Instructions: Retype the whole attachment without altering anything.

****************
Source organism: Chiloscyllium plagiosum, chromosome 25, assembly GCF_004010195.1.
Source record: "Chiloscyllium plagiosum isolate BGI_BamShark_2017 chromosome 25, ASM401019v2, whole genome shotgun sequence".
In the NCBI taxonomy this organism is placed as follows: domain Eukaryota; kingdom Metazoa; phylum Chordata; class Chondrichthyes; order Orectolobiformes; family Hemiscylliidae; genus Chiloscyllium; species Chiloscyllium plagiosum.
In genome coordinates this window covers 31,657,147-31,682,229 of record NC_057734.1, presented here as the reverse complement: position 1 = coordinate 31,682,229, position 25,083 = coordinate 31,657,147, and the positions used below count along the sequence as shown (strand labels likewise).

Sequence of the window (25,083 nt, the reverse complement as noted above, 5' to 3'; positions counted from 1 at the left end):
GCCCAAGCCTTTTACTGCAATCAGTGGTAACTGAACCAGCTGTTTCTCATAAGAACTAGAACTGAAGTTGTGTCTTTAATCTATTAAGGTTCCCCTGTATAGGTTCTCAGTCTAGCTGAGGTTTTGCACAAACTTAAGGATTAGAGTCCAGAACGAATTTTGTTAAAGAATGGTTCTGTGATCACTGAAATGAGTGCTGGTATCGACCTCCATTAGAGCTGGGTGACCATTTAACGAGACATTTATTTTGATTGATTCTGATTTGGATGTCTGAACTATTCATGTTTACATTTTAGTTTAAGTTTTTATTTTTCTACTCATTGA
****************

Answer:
Source organism: Chiloscyllium plagiosum, chromosome 25, assembly GCF_004010195.1.
Source record: "Chiloscyllium plagiosum isolate BGI_BamShark_2017 chromosome 25, ASM401019v2, whole genome shotgun sequence".
In the NCBI taxonomy this organism is placed as follows: domain Eukaryota; kingdom Metazoa; phylum Chordata; class Chondrichthyes; order Orectolobiformes; family Hemiscylliidae; genus Chiloscyllium; species Chiloscyllium plagiosum.
In genome coordinates this window covers 31,657,147-31,682,229 of record NC_057734.1, presented here as the reverse complement: position 1 = coordinate 31,682,229, position 25,083 = coordinate 31,657,147, and the positions used below count along the sequence as shown (strand labels likewise).

Sequence of the window (25,083 nt, the reverse complement as noted above, 5' to 3'; positions counted from 1 at the left end):
GCCCAAGCCTTTTACTGCAATCAGTGGTAACTGAACCAGCTGTTTCTCATAAGAACTAGAACTGAAGTTGTGTCTTTAATCTATTAAGGTTCCCCTGTATAGGTTCTCAGTCTAGCTGAGGTTTTGCACAAACTTAAGGATTAGAGTCCAGAACGAATTTTGTTAAAGAATGGTTCTGTGATCACTGAAATGAGTGCTGGTATCGACCTCCATTAGAGCTGGGTGACCATTTAACGAGACATTTATTTTGATTGATTCTGATTTGGATGTCTGAACTATTCATGTTTACATTTTAGTTTAAGTTTTTATTTTTCTACTCATTGA